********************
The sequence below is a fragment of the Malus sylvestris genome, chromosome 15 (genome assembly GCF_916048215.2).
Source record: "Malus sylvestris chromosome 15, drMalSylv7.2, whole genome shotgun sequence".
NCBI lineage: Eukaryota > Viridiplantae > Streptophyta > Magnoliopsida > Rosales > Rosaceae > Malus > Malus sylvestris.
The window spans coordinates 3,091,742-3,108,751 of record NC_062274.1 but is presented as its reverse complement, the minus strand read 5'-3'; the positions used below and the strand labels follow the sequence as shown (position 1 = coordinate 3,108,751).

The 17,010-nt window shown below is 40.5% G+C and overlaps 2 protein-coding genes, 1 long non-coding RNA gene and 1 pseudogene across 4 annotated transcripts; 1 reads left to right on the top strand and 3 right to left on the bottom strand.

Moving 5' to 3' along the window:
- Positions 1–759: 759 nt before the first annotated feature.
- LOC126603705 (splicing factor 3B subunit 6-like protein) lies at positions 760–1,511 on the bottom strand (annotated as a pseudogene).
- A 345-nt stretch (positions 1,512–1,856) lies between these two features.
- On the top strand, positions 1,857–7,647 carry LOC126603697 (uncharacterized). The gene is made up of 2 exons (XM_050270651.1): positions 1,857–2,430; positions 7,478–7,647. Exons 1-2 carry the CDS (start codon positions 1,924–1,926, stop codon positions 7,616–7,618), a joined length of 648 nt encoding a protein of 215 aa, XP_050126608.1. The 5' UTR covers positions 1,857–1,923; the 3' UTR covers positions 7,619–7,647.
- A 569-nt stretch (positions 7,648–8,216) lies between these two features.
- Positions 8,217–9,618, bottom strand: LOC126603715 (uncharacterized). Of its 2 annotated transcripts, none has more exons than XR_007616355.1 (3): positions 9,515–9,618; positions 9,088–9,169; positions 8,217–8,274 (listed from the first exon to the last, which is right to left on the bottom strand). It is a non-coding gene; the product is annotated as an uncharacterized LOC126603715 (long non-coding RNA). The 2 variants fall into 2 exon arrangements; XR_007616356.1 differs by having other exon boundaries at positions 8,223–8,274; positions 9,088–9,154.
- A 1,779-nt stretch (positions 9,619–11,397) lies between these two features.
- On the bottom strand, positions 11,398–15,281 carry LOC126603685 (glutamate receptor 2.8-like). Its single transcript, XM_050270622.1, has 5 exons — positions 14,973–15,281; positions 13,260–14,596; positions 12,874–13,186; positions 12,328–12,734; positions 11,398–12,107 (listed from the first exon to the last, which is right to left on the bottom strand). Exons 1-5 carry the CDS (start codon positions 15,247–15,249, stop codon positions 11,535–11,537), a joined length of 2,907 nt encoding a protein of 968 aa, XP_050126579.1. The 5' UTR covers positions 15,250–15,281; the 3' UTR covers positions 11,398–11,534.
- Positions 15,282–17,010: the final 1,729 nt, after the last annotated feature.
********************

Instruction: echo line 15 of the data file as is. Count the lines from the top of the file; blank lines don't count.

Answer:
- Positions 15,282–17,010: the final 1,729 nt, after the last annotated feature.